This study focusses on the FORT-VI active transportation corridor proposal and entails the following: 1) consultation with key stakeholders through interviews to identify the degree of community support for an active transportation corridor and 2) a contingent valuation of the active transportation corridor through a survey, to determine the willingness-to-pay of British Columbians for the development and maintenance of the corridor as an active transportation corridor. Part 1 is conducted by Alli Cano, a graduate student in the School of Public Administration at the University of Victoria and Part 2 by Dr. Lynda Gagné, a professor in the School. The two parts address the demand side of the active transportation corridor, although the supply side (i.e., feasibility and cost estimates) is outside the scope of this study and would need to be addressed in a separate study.

The benefits of an uninterrupted trail along the corridor are many. Many residents of Vancouver Island walk to work or commute by bicycle for health, sport, and/or because of their concern over climate change. However, aside from most of the CRD where there are many well-developed active transportation corridors, the same is not true for communities north of Langford. Hence, cyclists in particular are at risk when traveling busy roads trying to get from one community to another. The low income are especially vulnerable. Some cannot afford a motor vehicle, their main mode of transportation is walking or cycling, and they are frequently walking or cycling on busy and unsafe roads. An uninterrupted trail would provide countless residents along the corridor with a low cost and safe commuting option. Moreover, a continuous trail along the corridor would be an important tourist attraction. FORT-VI (n.d.) summarizes benefits to locals and how the trail could serve as a tourist attraction:

  • Locals can utilize the trails for local commuting or pleasure while avoiding the hazards, congestion and noise of the road.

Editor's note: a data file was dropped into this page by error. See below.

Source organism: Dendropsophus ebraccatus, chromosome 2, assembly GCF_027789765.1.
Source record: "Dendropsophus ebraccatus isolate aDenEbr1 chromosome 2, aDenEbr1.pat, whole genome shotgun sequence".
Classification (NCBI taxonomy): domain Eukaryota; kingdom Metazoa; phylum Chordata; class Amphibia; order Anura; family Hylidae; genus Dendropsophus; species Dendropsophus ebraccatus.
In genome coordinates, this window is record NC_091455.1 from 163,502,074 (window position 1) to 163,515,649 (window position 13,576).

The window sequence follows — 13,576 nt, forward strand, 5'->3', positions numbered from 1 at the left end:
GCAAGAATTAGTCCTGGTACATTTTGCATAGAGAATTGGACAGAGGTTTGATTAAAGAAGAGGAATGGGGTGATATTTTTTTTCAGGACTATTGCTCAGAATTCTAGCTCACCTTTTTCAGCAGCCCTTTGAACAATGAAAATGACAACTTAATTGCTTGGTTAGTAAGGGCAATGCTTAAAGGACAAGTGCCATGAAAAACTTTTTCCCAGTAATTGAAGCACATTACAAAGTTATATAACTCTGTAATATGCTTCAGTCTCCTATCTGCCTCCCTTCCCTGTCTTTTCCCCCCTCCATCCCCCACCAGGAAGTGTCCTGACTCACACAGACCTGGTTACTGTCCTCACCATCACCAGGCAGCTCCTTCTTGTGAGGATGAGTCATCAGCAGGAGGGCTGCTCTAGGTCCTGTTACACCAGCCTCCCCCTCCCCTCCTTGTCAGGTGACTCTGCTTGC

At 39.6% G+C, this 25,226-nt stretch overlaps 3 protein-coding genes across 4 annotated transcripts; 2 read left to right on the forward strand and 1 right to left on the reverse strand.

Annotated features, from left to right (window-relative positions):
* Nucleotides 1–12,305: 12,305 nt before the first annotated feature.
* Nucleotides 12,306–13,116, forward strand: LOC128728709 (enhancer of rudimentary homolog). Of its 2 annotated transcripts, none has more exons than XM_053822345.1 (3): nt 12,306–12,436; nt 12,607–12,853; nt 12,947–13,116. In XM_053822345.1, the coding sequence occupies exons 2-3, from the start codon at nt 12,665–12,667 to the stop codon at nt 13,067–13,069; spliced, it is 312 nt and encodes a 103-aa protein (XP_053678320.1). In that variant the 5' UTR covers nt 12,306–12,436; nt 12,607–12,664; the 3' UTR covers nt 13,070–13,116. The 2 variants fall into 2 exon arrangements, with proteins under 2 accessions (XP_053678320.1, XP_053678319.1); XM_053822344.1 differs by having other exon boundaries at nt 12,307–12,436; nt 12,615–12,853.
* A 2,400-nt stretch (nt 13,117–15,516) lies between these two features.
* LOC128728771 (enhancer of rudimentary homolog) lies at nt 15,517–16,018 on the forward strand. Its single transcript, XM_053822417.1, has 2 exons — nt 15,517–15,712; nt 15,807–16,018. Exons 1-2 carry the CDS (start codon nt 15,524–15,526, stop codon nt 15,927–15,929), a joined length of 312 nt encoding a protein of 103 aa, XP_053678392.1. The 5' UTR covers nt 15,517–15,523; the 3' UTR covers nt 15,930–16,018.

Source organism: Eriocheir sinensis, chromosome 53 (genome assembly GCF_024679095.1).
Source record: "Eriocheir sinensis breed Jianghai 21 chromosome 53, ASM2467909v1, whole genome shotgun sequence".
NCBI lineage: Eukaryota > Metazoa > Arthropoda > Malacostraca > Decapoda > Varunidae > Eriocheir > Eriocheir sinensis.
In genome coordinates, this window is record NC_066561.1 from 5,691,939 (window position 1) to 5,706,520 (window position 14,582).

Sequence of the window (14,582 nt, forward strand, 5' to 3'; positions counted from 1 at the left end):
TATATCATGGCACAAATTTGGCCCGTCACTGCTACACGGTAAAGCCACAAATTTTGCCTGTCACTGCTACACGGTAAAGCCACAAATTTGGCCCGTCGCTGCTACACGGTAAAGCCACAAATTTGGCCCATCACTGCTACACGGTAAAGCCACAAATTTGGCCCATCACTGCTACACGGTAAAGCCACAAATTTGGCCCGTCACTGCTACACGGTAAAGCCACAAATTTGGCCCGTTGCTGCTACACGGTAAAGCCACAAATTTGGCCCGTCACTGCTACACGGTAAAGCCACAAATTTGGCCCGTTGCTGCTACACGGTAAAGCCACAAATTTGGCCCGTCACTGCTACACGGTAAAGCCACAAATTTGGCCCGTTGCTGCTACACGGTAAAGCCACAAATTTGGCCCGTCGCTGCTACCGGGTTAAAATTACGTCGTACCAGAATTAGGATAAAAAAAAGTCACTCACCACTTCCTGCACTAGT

• Cyclists can travel between local communities for shopping, work or pleasure.
  • Walkers and hikers could pick up the trails at any location for a peaceful outing.
  • The trails could be a drawing card for national and international tourists as the trails would link communities up and down Vancouver Island.
  • Existing train stations could be made into information booths giving directions to local attractions and accommodations.

April 29, 2019

1 Capital RD, Cowichan Valley RD, Nanaimo RD, Alberni-Clayoquot RD (Port Alberni subdivision), and Comox Valley RD.
2 Victoria, Esquimalt, View Royal, Langford, Duncan, North Cowichan, Ladysmith, Nanaimo, Lantzville, Parksville, Port-Alberni, Qualicum Beach, Comox, and Courtenay.
3 Songhees, Esquimalt, Malahat, Cowichan, Halalt, Lake Cowichan, Chemainus, Snuneymuxw, Snaw-Naw-As, Tseshaht, Qualicum, Hupacasath, and Comox.
4 Including e-bikes.

References

Canadian Railroad Historical Association, Esquimalt & Nanaimo Division (2018). The Official Webpage of the Canadian Railroad Historical Association. Retrieved February 21, 2019 from http://www.encrha.com/.
FORT-VI (n.d). About. Retrieved April 16, 2019 from http://fortvi.ca/.
IBI Group (2010). E & N Railway Corridor: Development strategies for the Island Corridor Foundation. Retrieved from https://www2.gov.bc.ca/gov/content/transportation/transportation-reports-and-reference/reports-studies/vancouver-island/e-n-rail
Island Corridor Foundation (n.d.a). About us, retrieved February 5, 2019 from http://www.islandrail.ca/foundation/about-us/
Island Corridor Foundation (n.d.b). FAQ, retrieved February 5, 2019 from http://www.islandrail.ca/foundation/faq

Arbutus Canyon Trestle, Goldstream Park. Courtesy of FORT-VI
Qualicum Beach Station. Courtesy of FORT-VI
Cobble Hill. Courtesy of FORT-VI
Parallel Trail in Saltair. Courtesy of FORT-VI
Qualicum Bay Trail. Courtesy of FORT-VI
Okanagan Rail Trail. Courtesy of FORT-VI